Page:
A record number of Maine schoolchildren have been infected with chickenpox this school year, according to state health officials.
From September 2014 through mid-May 2015, 84 cases of the highly contagious virus were reported in children, according to the Maine Center for Disease Control and Prevention. That’s nearly double the 44 cases reported during the same period of the 2013-14 school year.
Those cases represent four outbreaks (three or more cases in one setting) of chickenpox in schools and daycares this school year, more than in any previous year, according to Maine CDC.
Reports of the itchy little blisters have turned up in every Maine county — with the exception of Washington County.
Health officials blame low vaccination rates. Of the cases this year, 68 percent occurred in unvaccinated or under-vaccinated kids, including four children too young to receive the vaccine.
About 90 percent of Maine students are vaccinated against chickenpox, or varicella, said Dr. Chris Pezzullo, acting chief health officer of the Maine Department of Health and Human Services. That ranks Maine fifth among the six New England states and slightly below the national average, he said.
“Whenever you have 10 percent of students who aren’t covered, there’s the possibility that they can get wild chickenpox and they can spread it to people who are also unimmunized,” he said.
Federal data show the percentage of Maine parents choosing to skip their children’s vaccines is on the rise. Maine’s vaccination opt-out rate was the fourth-highest in the nation during the 2013-2014 school year.
While most of us remember chickenpox as a childhood annoyance, babies, adults, and people with weakened immune systems are at higher risk for complications. The lesions can open up the body to potentially serious secondary infections.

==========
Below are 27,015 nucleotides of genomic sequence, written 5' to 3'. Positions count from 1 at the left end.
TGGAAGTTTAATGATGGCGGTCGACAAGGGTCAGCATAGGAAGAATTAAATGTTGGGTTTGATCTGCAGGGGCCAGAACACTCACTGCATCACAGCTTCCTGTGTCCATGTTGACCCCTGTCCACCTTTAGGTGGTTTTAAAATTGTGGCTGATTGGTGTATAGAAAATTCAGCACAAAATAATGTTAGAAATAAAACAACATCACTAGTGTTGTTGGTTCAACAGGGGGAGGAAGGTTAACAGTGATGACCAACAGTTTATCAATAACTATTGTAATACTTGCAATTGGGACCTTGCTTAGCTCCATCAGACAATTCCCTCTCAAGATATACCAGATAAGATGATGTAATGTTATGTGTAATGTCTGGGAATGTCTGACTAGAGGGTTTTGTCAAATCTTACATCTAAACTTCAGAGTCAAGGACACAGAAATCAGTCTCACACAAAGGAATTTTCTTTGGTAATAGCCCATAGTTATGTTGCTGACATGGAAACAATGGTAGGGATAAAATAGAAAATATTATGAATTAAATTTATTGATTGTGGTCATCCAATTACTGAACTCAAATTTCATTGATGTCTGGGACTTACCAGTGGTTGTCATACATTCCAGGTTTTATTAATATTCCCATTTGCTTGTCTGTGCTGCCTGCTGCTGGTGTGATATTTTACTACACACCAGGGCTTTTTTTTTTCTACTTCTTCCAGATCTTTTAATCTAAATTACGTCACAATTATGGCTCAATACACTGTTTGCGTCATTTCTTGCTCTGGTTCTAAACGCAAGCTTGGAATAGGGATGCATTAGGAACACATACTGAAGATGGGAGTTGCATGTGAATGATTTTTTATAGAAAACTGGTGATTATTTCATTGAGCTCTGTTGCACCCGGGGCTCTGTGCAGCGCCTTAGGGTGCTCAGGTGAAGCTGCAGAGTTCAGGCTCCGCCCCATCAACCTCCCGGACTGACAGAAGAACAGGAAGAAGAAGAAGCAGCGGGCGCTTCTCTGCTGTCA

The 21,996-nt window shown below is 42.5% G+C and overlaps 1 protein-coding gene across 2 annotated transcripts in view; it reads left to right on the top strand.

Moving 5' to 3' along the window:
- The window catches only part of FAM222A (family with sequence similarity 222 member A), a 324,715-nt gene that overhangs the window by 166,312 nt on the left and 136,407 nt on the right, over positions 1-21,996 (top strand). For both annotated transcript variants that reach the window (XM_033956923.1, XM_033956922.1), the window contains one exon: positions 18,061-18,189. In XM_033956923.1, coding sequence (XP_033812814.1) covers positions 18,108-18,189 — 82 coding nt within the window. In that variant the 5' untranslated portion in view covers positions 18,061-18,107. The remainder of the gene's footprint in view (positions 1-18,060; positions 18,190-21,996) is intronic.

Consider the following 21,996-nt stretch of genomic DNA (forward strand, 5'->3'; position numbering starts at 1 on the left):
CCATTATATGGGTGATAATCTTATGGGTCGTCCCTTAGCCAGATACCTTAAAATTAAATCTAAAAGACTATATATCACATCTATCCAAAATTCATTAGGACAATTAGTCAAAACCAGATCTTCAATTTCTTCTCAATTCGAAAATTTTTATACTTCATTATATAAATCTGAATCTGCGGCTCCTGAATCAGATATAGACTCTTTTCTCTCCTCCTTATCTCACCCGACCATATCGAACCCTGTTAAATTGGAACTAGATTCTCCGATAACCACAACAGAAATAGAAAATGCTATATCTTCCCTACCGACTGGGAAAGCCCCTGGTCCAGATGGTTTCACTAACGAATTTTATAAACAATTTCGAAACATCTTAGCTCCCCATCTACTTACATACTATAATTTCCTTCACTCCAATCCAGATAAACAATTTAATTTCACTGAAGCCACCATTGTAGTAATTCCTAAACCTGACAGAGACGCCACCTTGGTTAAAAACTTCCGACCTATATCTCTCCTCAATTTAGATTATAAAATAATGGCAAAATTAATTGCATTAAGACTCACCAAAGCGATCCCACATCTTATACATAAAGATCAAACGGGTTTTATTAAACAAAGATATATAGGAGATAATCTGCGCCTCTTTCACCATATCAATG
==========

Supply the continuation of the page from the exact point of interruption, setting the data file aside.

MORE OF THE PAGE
The vast majority of children recover from the illness.
Caused by the varicella-zoster virus, chickenpox spreads in the air through coughing or sneezing, or by touching or breathing in the virus particles from the blisters. Infected people are contagious from two days before their rash starts until all blisters have scabbed over.
Vaccination is the best method of protection, according to health officials. The CDC recommends children receive two doses of the vaccine — the first at 12 to 15 months old and the second at 4 to 6 years old.
Some people vaccinated against chickenpox can still get the disease, but the symptoms are usually milder, according to the CDC.
If your child isn’t immunized and he or she has been exposed to chickenpox, get the vaccine anyway, Dr. Colette Sabbagh, a pediatrician with Eastern Maine Medical Center, suggested in November, when chickenpox broke out in Penobscot County. Studies have shown there’s still a benefit if the vaccine is administered during the incubation period for the disease, which lasts 14 to 21 days, she said.
One last warning: If your kid gets chickenpox, don’t give them aspirin to relieve the fever. Using aspirin or products containing aspirin in children with chickenpox has been associated with Reye’s syndrome, a rare but severe disease that can cause sudden and dangerous swelling of the brain and liver.